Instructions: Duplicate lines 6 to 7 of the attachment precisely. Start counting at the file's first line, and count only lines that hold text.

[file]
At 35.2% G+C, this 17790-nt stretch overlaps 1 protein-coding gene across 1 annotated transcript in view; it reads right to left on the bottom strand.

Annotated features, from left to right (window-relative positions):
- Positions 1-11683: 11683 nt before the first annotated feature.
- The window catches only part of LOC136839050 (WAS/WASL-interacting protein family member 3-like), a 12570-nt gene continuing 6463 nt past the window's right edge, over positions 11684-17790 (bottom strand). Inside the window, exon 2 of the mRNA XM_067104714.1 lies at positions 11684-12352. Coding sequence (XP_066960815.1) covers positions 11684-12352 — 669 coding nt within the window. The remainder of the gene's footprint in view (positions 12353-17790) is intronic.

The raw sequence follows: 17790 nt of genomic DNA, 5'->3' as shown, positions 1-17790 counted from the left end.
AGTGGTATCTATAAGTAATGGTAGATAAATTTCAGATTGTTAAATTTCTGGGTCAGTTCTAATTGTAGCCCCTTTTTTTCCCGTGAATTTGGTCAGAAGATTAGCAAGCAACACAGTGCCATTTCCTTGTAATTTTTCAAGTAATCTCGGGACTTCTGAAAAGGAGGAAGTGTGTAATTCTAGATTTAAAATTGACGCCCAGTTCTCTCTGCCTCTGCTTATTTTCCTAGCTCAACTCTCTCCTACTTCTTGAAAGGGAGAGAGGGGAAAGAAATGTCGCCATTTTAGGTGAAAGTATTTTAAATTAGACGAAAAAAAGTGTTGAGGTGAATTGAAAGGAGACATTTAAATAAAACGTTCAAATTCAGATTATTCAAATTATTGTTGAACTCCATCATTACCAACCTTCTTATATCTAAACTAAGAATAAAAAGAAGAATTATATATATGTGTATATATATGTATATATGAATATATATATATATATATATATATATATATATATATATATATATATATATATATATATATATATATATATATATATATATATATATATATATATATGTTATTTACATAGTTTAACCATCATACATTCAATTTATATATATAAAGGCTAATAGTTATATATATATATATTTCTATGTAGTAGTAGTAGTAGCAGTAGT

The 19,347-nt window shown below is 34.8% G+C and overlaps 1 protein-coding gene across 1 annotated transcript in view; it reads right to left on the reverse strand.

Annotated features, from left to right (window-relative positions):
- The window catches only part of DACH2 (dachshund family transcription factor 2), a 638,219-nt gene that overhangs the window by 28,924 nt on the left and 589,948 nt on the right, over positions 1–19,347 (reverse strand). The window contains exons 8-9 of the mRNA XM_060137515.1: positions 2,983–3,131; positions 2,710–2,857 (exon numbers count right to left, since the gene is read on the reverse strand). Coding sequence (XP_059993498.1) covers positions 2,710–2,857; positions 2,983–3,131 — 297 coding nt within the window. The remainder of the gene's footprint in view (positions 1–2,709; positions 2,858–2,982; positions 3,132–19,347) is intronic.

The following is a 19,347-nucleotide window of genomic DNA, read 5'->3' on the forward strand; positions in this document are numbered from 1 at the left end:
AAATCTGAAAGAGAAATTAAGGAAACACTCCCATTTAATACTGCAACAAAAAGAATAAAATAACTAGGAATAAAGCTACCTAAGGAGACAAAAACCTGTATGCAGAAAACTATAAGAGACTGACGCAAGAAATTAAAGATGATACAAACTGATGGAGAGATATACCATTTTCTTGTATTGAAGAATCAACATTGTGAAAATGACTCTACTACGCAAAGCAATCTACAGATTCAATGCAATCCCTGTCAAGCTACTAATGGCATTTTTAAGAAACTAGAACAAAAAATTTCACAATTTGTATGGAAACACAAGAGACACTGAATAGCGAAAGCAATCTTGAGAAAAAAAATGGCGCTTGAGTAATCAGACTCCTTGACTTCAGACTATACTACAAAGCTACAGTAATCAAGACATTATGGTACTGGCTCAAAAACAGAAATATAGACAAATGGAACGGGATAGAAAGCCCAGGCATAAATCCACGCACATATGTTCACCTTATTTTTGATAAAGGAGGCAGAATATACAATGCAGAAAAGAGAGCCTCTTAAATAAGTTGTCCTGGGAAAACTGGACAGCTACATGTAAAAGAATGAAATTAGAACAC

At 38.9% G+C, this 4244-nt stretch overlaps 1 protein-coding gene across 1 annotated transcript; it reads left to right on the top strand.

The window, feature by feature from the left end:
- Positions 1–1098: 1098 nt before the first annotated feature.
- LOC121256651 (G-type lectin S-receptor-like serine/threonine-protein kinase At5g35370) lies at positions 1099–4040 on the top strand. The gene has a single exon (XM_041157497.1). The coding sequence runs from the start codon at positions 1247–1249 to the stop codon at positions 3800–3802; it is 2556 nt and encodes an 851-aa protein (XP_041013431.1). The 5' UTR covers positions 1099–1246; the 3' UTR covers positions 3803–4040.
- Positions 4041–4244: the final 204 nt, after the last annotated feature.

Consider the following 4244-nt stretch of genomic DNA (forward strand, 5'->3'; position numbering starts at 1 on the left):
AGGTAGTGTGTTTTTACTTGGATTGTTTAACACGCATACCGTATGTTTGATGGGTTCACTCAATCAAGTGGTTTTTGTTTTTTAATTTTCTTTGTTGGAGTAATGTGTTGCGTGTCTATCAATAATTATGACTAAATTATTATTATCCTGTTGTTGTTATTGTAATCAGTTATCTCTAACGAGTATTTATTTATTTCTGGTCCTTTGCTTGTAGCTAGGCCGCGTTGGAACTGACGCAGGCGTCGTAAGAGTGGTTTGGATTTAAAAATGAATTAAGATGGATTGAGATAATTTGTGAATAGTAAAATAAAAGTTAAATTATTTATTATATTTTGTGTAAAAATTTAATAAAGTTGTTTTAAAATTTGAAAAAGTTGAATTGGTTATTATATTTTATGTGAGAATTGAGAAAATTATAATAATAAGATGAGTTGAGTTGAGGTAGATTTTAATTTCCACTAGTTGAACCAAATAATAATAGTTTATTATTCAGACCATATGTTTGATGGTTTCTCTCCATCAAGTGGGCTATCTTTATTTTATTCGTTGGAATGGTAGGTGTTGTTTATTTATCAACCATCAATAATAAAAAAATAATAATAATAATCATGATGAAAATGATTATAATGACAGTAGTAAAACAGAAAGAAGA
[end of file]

AGTGGTATCTATAAGTAATGGTAGATAAATTTCAGATTGTTAAATTTCTGGGTCAGTTCTAATTGTAGCCCCTTTTTTTCCCGTGAATTTGGTCAGAAGATTAGCAAGCAACACAGTGCCATTTCCTTGTAATTTTTCAAGTAATCTCGGGACTTCTGAAAAGGAGGAAGTGTGTAATTCTAGATTTAAAATTGACGCCCAGTTCTCTCTGCCTCTGCTTATTTTCCTAGCTCAACTCTCTCCTACTTCTTGAAAGGGAGAGAGGGGAAAGAAATGTCGCCATTTTAGGTGAAAGTATTTTAAATTAGACGAAAAAAAGTGTTGAGGTGAATTGAAAGGAGACATTTAAATAAAACGTTCAAATTCAGATTATTCAAATTATTGTTGAACTCCATCATTACCAACCTTCTTATATCTAAACTAAGAATAAAAAGAAGAATTATATATATGTGTATATATATGTATATATGAATATATATATATATATATATATATATATATATATATATATATATATATATATATATATATATATATATATATATATATATATATATATATATATATGTTATTTACATAGTTTAACCATCATACATTCAATTTATATATATAAAGGCTAATAGTTATATATATATATATTTCTATGTAGTAGTAGTAGTAGCAGTAGT

The 19,347-nt window shown below is 34.8% G+C and overlaps 1 protein-coding gene across 1 annotated transcript in view; it reads right to left on the reverse strand.